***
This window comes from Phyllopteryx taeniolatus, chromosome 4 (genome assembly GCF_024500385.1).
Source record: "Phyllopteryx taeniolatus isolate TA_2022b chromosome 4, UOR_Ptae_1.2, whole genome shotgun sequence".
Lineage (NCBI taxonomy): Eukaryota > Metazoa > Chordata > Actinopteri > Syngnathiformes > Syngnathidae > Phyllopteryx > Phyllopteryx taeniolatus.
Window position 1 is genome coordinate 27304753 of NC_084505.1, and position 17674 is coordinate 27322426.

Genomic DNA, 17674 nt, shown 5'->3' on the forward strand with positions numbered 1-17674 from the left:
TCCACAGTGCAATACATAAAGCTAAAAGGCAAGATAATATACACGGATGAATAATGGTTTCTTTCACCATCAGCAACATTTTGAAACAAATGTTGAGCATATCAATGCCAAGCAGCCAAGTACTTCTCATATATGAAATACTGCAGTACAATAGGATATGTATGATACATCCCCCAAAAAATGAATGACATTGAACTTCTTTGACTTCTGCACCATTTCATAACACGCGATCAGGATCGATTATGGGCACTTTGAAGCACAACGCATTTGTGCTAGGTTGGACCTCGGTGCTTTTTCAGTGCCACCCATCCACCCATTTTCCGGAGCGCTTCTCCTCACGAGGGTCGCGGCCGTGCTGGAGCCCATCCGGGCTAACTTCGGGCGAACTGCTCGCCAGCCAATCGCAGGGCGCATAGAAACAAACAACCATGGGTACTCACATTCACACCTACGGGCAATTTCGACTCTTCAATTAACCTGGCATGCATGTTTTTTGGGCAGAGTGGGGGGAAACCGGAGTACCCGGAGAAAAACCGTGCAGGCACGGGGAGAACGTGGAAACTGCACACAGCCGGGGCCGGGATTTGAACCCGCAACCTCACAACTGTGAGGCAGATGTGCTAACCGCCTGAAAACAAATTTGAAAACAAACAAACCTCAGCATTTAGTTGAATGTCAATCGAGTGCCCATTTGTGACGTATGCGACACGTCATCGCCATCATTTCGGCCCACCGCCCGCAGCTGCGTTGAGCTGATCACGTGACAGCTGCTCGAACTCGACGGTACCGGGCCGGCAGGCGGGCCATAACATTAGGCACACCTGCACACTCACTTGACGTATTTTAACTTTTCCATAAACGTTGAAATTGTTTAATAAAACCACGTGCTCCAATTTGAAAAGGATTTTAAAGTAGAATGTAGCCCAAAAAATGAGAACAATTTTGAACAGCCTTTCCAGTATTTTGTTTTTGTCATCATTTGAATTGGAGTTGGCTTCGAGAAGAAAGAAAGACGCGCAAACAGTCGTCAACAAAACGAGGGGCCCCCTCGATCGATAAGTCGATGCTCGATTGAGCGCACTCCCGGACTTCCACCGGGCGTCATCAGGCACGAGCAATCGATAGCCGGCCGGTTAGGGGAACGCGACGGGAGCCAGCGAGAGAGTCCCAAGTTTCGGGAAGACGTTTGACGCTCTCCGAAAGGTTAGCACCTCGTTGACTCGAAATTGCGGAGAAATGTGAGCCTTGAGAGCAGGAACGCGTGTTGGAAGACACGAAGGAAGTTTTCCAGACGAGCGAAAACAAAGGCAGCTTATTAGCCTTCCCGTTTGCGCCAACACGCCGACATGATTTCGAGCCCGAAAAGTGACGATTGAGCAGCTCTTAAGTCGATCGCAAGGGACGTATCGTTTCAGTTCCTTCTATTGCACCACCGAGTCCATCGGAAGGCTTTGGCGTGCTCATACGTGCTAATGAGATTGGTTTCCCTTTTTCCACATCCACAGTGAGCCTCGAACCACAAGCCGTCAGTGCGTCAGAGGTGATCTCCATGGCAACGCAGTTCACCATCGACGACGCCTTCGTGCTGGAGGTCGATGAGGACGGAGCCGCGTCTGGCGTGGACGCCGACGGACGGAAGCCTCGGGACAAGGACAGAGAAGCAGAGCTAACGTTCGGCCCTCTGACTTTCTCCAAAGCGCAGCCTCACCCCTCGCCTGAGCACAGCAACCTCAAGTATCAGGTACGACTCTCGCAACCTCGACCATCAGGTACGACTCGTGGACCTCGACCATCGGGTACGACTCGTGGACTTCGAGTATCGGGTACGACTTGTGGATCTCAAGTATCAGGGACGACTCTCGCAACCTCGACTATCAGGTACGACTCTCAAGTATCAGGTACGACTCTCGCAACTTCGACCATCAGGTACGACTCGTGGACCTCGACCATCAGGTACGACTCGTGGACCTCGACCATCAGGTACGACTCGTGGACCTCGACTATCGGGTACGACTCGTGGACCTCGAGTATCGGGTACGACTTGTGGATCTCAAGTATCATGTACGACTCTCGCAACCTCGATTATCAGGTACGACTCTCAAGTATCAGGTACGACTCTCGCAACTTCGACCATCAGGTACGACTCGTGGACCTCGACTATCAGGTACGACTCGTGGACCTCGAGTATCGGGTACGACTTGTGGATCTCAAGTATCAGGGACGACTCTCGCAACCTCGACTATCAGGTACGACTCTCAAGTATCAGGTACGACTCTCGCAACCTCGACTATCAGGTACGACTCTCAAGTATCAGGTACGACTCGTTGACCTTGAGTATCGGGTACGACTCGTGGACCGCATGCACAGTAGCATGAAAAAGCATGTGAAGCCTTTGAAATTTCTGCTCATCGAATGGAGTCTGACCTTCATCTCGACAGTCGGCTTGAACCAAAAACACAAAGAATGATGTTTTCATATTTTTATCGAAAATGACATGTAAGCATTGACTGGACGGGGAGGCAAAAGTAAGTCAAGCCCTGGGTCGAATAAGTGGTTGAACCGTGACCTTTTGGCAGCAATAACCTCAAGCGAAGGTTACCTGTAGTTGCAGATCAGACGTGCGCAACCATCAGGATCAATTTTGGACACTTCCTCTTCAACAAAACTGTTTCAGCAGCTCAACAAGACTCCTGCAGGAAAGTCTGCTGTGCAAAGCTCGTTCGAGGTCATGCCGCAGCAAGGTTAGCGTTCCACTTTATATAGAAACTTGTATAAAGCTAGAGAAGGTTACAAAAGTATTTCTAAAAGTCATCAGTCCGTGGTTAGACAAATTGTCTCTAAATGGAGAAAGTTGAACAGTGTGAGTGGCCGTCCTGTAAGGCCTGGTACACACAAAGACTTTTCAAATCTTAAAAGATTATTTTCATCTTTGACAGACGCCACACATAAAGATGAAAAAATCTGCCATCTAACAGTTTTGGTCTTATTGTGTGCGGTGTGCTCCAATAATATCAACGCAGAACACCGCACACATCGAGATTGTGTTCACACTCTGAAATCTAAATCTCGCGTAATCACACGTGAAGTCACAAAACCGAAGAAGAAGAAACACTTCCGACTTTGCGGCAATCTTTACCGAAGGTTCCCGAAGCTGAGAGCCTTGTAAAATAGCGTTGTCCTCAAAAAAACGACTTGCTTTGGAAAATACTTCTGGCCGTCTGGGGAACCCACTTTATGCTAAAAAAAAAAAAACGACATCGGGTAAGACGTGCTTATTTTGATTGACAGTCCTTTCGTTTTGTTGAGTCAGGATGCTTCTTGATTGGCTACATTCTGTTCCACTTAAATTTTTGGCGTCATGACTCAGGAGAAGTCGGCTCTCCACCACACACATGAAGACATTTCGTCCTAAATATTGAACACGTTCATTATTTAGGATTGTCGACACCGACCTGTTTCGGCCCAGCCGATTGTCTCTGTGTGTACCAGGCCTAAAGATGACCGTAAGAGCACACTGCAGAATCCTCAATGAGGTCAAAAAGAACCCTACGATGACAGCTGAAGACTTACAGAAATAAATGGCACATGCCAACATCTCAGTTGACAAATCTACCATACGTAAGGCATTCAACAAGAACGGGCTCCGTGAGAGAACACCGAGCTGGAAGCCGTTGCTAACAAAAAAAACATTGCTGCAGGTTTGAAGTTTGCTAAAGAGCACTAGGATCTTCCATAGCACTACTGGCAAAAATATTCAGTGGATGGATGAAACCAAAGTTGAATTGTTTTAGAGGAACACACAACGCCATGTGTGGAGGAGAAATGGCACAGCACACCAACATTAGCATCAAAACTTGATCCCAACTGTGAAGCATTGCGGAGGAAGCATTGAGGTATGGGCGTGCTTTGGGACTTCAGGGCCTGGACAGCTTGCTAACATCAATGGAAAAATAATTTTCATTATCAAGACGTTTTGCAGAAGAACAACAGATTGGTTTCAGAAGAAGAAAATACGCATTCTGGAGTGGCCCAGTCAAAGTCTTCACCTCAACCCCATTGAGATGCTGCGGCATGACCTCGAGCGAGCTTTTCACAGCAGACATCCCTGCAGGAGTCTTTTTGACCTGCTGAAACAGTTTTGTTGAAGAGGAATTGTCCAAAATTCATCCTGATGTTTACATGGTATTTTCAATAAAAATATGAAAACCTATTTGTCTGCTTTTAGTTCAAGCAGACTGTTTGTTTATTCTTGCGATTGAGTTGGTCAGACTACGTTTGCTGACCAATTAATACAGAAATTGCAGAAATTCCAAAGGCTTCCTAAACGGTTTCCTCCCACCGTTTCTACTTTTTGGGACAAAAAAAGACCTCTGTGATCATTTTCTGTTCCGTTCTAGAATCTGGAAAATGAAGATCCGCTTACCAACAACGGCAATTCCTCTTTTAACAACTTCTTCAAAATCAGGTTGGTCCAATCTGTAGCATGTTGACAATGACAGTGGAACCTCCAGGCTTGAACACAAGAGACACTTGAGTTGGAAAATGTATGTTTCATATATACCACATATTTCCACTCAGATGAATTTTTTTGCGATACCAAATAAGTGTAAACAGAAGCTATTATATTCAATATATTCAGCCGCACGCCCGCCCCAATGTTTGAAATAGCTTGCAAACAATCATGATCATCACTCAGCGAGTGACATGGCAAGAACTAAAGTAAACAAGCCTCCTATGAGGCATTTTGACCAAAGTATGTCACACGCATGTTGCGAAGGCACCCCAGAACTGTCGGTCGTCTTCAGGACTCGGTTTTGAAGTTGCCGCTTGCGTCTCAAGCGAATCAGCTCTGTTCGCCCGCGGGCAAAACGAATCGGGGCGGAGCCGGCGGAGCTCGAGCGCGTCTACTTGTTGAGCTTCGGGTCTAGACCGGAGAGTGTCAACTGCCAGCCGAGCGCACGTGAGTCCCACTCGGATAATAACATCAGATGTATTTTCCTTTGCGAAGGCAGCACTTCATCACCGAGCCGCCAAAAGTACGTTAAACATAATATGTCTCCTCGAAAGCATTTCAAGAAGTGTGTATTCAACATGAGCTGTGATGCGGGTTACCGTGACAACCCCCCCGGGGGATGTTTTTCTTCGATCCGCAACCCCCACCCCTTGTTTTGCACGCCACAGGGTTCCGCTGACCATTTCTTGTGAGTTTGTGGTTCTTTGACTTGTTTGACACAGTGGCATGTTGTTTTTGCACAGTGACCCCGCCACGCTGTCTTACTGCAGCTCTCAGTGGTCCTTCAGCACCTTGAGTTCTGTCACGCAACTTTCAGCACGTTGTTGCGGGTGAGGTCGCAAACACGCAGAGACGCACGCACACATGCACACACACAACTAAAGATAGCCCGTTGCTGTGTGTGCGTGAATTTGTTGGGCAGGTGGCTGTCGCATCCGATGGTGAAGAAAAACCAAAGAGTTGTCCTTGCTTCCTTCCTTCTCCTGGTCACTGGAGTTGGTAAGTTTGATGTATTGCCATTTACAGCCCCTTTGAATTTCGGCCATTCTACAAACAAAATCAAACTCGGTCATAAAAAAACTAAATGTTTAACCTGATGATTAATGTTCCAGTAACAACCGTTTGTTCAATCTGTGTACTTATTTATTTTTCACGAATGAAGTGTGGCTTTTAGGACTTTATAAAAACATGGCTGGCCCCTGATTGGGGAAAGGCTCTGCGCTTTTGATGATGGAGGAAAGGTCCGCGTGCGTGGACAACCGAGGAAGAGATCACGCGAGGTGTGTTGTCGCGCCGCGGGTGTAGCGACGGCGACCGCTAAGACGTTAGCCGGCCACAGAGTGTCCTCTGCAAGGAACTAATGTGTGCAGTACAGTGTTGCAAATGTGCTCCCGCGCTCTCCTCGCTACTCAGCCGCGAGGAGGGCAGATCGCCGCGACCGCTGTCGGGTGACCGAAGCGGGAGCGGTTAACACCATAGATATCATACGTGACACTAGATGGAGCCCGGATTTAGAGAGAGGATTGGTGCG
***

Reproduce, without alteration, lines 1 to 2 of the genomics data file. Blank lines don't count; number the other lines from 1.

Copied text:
This window comes from Phyllopteryx taeniolatus, chromosome 4 (genome assembly GCF_024500385.1).
Source record: "Phyllopteryx taeniolatus isolate TA_2022b chromosome 4, UOR_Ptae_1.2, whole genome shotgun sequence".